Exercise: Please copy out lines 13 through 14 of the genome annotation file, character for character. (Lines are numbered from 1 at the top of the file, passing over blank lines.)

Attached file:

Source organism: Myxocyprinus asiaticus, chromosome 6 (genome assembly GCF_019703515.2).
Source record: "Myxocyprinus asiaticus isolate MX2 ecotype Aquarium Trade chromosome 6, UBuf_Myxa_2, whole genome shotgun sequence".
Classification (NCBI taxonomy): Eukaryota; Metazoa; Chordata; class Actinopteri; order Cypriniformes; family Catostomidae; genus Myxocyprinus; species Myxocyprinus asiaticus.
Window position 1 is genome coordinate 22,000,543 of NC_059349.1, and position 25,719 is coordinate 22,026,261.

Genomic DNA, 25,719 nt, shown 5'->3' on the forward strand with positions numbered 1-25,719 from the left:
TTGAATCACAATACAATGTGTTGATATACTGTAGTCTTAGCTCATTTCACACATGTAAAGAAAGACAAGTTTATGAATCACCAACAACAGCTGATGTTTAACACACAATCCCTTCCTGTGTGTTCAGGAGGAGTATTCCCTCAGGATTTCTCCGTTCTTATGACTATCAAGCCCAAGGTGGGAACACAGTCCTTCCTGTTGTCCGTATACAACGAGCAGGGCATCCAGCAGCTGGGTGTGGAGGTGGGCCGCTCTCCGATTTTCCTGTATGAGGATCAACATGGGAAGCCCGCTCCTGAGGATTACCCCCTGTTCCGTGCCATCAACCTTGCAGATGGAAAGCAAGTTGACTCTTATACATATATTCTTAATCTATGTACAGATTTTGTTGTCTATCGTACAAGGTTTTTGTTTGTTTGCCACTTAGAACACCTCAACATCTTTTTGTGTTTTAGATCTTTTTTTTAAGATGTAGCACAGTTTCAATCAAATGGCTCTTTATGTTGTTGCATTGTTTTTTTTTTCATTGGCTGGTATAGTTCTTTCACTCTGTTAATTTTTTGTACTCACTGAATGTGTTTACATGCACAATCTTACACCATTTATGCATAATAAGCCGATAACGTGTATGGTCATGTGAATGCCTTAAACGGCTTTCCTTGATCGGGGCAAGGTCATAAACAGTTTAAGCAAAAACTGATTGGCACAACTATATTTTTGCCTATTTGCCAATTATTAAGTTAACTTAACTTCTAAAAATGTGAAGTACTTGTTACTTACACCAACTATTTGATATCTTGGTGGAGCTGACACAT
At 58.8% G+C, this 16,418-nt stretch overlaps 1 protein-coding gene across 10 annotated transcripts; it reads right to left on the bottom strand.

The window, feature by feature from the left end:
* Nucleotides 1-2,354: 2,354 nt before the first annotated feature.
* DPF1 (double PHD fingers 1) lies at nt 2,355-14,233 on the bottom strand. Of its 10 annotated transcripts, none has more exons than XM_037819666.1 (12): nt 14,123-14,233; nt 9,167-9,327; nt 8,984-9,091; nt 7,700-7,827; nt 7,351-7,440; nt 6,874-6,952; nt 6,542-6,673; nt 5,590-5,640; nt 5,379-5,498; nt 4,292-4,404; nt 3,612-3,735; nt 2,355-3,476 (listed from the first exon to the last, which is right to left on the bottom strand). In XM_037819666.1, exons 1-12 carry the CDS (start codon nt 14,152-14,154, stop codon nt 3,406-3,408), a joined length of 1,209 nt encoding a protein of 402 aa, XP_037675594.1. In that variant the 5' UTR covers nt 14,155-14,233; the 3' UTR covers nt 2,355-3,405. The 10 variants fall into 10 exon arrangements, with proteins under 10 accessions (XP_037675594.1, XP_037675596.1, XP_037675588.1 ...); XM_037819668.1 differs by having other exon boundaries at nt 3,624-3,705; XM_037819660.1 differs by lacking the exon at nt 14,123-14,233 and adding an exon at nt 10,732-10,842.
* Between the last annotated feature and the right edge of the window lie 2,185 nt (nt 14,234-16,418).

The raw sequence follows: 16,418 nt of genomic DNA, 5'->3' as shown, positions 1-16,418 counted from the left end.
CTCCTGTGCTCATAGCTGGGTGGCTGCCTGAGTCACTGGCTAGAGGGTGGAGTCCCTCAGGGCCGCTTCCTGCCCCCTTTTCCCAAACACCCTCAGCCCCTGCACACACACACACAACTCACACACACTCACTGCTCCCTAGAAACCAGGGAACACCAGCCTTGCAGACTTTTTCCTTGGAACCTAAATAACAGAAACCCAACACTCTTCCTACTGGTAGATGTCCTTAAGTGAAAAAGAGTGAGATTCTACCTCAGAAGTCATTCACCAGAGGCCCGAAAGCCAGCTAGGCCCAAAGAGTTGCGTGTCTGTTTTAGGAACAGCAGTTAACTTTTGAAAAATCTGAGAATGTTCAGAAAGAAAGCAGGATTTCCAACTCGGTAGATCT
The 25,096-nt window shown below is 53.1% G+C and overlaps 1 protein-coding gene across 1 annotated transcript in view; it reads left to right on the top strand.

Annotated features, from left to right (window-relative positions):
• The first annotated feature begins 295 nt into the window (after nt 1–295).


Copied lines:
CTCCTGTGCTCATAGCTGGGTGGCTGCCTGAGTCACTGGCTAGAGGGTGGAGTCCCTCAGGGCCGCTTCCTGCCCCCTTTTCCCAAACACCCTCAGCCCCTGCACACACACACACAACTCACACACACTCACTGCTCCCTAGAAACCAGGGAACACCAGCCTTGCAGACTTTTTCCTTGGAACCTAAATAACAGAAACCCAACACTCTTCCTACTGGTAGATGTCCTTAAGTGAAAAAGAGTGAGATTCTACCTCAGAAGTCATTCACCAGAGGCCCGAAAGCCAGCTAGGCCCAAAGAGTTGCGTGTCTGTTTTAGGAACAGCAGTTAACTTTTGAAAAATCTGAGAATGTTCAGAAAGAAAGCAGGATTTCCAACTCGGTAGATCT
The 25,096-nt window shown below is 53.1% G+C and overlaps 1 protein-coding gene across 1 annotated transcript in view; it reads left to right on the top strand.